And so I reach the end of a five blog post series on Marxism and Transgender Rights. In this post, I want to look at how the emerging school of Trans Marxism has alighted on Social Reproduction Theory – an approach to Marxism developed by Marxist feminists since the 1970s.
What has Marxism got to offer Transgender people?
Queer Theorists would answer – not much. But ‘trans Marxism’ has picked away at the weaknesses of Queer Theory. Banging on about pronouns and who can use a bathroom is no substitute for class struggle. And the fight shouldn’t be for inclusion but liberation.
Misha Falk is a trans woman, teacher and writer based in Winnipeg, Canada. She argues that the Queer Theory emphasis on language has led to a media conversation on trans people that distracts from far bigger issues. Not least that most transgender people are more likely to be working-class than non-trans. Poverty rates are higher, getting a job more difficult and violence a tragic fact of life.
While Queer Theory uses language to challenge biological essentialism and breaking down gender stereotypes, Marxism has more defined answers about how this situation arose. The starting point is the imposition of a discriminatory gender binary by class society as humanity emerged from what Friedrich Engels (Karl Marx’s co-theorist) called Primitive Communism.
What Engels didn’t address directly – but subsequent Marxist feminists have set out to do – is the way in which women’s unpaid labour in activities like giving birth to new workers and looking after the family home constitutes an unrecognised source of profit for capitalism. The system couldn’t work without this. Even though women are treated as the second sex, their ‘labour power’, as defined by Marx in Das Kapital, makes the wheels of capitalism go round.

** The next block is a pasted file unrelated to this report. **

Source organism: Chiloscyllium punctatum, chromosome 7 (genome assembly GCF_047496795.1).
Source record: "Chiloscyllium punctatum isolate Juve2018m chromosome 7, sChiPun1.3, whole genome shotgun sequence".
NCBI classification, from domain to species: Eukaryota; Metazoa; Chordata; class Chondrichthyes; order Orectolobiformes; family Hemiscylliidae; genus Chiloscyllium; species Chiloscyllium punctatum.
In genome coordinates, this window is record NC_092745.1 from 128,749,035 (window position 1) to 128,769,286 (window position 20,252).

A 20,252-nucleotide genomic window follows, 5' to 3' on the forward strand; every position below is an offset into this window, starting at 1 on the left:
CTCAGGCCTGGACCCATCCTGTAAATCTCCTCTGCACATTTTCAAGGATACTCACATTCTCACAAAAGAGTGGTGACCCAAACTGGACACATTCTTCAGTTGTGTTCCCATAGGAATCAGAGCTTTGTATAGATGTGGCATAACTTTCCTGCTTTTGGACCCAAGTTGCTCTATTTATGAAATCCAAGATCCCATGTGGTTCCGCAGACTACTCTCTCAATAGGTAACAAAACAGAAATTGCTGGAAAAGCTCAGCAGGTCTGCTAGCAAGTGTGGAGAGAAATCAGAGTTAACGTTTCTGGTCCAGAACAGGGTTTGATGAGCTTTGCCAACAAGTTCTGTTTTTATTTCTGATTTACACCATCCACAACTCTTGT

Marxist feminists and scholars have argued that Marx needed to say a lot more on how labour power itself is reproduced. Where do all those workers come from and whose labour makes them and why? They address this through something termed Social Reproduction Theory where the “production of goods and services and the production of life are part of one integrated process”.
Women replenish the stock of human beings that can then sell their labour power. There is no capitalism or profit without labour from which to extract it. And women create that labour – the workers – without whom capital could not be created.
This is a major modification of Marx’s writing where he was focused on the worker’s direct relationship with the forces of production. In fact, this hidden labour allows for maximum extraction of surplus-value (profit) by capitalism. And it explains how patriarchy and capitalism are completely intertwined.
Dual Systems versus Social Reproduction Theory
Some Marxist feminists have regarded patriarchy and capitalism as almost two entirely separate systems of oppression running parallel to each other and occasionally overlapping. This is referred to as Dual Systems Theory. The criticism from orthodox Marxists is that you cannot disentangle class and gender, and neither should there be two entirely separate struggles going on – that’s identity politics, not Marxism.
Dual Systems is also seen as a rejection of intersectionality. Black feminists have criticised the theory for ignoring or marginalising their experience. And by separating out class and gender, it fails to explain how capitalism not only benefits from the unpaid labour of cis white women but doubly exploits black women “as the cheapest and most vulnerable form of labour”.
It’s also a crude rendition of Marxism – which is truly economically reductionist. Gender cannot be placed outside of capitalism and treated separately.
This is something that Social Reproduction Theory recognises. And frankly I think that Marx and Engels would have sided with this theory and flatly rejected Dual Systems, with its un-Marxist divorcing of gender from class. To a Marxist, the oppression of women and transgender people is completely bound up with the way in which society and the forces of production that underly it developed over millennia.